Marcelina was my next door neighbour in the mountain village of Rio Limpio, ten miles from the Haitan border. She was a witch, or so it was widely claimed, but the only magic she ever showed me was my morning coffee. I know she wouldn’t mind me sharing her secret. Anyway, I’m too far away in time and distance to worry about spells and potions.
The local coffee was of the Robusta cultivar, not the Arabica that everyone seems to go for these days. The trees are actually a type of cherry, and harvesting the fruits could involve some climbing. They grew half wild on the slopes behind my house. When the berries were ripe, I used to slip on them en route to the outhouse. You can eat them, but the skins are bitter.
When harvested, the berries were tossed onto the road, where passing donkeys and humans trod on them, birds pecked them and the sun dried out the flesh, leaving white seeds everywhere. These are coffee beans. After a week or so, you could go out to the road and shovel them into a sack, along with the dust and other pollutants, and wash them clean.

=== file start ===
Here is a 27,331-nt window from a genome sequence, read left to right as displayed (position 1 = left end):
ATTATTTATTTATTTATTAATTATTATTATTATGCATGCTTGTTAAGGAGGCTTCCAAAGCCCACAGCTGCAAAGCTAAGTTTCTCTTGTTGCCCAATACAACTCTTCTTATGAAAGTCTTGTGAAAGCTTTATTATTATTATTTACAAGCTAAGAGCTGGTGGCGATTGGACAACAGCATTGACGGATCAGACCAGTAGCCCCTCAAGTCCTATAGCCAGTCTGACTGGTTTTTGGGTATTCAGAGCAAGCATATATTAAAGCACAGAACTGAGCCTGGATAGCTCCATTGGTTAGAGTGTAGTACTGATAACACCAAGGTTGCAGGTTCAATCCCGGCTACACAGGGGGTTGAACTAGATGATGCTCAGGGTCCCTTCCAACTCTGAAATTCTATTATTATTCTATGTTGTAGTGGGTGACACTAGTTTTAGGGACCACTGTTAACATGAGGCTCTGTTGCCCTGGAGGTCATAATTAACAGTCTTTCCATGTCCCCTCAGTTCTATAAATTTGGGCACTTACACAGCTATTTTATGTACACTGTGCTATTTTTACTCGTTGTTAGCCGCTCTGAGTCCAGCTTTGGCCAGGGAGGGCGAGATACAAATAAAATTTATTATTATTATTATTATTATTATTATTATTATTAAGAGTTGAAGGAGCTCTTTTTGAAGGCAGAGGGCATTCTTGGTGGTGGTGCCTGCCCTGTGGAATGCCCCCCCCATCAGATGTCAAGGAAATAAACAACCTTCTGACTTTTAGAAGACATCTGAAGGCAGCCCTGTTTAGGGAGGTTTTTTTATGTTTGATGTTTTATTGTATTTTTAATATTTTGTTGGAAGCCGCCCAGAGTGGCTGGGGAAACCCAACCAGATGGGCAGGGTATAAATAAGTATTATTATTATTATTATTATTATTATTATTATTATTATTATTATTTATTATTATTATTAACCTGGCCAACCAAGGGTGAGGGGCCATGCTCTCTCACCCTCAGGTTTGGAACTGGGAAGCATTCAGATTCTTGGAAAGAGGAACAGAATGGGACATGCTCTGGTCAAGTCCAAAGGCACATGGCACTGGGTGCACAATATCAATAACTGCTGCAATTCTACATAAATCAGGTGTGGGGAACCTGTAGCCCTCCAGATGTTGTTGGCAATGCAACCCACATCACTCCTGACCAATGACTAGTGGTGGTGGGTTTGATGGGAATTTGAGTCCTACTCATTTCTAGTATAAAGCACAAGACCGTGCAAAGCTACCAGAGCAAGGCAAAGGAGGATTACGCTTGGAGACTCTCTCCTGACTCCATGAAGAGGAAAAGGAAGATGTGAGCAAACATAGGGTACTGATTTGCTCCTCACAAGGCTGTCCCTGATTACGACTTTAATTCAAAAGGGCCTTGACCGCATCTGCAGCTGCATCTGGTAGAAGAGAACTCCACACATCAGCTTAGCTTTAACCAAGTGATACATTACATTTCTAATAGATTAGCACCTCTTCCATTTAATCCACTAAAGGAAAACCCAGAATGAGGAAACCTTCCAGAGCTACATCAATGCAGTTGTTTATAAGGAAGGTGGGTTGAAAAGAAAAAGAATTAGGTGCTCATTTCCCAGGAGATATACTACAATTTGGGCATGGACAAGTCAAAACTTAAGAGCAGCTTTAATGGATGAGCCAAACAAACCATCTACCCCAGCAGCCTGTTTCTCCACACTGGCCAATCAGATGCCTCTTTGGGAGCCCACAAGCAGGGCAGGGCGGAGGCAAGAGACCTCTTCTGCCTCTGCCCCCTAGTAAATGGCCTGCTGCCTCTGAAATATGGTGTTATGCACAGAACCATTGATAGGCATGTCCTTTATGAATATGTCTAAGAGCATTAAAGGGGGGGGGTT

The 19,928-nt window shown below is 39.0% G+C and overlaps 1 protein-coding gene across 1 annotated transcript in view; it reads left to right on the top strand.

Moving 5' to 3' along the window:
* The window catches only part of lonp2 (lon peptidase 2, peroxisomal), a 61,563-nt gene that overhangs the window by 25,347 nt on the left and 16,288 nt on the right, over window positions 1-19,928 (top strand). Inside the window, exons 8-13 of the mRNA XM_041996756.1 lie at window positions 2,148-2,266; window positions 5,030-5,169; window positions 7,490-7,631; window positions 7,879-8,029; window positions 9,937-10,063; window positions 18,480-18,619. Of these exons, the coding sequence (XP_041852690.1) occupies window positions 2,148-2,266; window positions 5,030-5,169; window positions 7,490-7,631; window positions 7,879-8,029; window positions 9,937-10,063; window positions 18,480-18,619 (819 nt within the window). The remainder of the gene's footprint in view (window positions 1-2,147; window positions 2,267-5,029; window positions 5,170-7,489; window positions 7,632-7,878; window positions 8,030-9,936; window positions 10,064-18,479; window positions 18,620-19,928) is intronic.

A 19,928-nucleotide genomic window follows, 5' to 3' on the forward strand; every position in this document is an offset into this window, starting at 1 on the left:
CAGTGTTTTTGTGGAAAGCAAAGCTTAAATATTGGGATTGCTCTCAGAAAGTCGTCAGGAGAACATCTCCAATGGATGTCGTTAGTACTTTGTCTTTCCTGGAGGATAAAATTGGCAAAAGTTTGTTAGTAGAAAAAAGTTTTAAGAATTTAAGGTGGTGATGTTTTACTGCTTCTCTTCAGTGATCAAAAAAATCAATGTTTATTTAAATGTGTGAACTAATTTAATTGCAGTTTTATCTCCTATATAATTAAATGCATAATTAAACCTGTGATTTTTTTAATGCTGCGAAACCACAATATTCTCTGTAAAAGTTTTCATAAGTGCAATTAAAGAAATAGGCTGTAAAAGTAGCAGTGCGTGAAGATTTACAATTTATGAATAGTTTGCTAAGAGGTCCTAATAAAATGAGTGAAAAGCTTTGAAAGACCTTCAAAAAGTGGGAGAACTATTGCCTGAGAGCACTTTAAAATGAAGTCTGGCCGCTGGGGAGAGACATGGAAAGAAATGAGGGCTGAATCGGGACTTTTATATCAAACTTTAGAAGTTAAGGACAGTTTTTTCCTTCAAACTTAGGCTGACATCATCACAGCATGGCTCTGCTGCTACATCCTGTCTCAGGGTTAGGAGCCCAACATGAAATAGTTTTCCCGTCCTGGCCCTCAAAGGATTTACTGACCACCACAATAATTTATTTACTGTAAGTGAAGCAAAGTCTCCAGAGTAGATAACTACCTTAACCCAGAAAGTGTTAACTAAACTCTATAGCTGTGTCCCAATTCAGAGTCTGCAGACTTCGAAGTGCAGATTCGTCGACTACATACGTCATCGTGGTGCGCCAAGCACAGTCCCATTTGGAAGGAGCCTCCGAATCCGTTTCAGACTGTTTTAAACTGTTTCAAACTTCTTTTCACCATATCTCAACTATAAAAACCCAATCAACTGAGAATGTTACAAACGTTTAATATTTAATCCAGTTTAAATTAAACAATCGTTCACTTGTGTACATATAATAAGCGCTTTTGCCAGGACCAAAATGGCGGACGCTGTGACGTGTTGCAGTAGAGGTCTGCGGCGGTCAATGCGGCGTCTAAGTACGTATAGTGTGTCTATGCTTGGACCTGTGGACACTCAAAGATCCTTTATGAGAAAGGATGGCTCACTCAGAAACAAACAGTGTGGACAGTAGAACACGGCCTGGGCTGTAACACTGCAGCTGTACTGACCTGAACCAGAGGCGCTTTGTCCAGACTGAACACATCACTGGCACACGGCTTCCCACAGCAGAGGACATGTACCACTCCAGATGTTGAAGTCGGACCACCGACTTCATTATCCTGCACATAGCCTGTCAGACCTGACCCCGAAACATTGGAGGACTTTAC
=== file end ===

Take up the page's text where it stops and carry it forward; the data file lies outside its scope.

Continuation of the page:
Every morning, Marcelina would take a double handful and dump them onto a cast iron skillet set on an open fire, where the smoke could get at them. She would add a big lump of raw sugar from the local cane fields and roast them until nearly black. Then she put them into a hollowed-out stump from a Bruscon tree and pounded them to pulp with a six-foot log, called a pilon. Pounding in a pestle and mortar, she told me, is always better than grinding the beans. If you are ever offered café de pilon, accept it. And give thanks.
She put the pulp into an old nylon sock, tied the top around a stick and then hung the mixture in a pan of boiling water until the colour pleased her. My cup was the least chipped enamel one. The handle was too hot to hold, so I drank it with my hand in my shirttail. No sugar needed. And no milk. Ever.
I just stopped writing this for five minutes, went across the road and got an Americano from a trendy café. Sorry, Marcelina. I should have known better.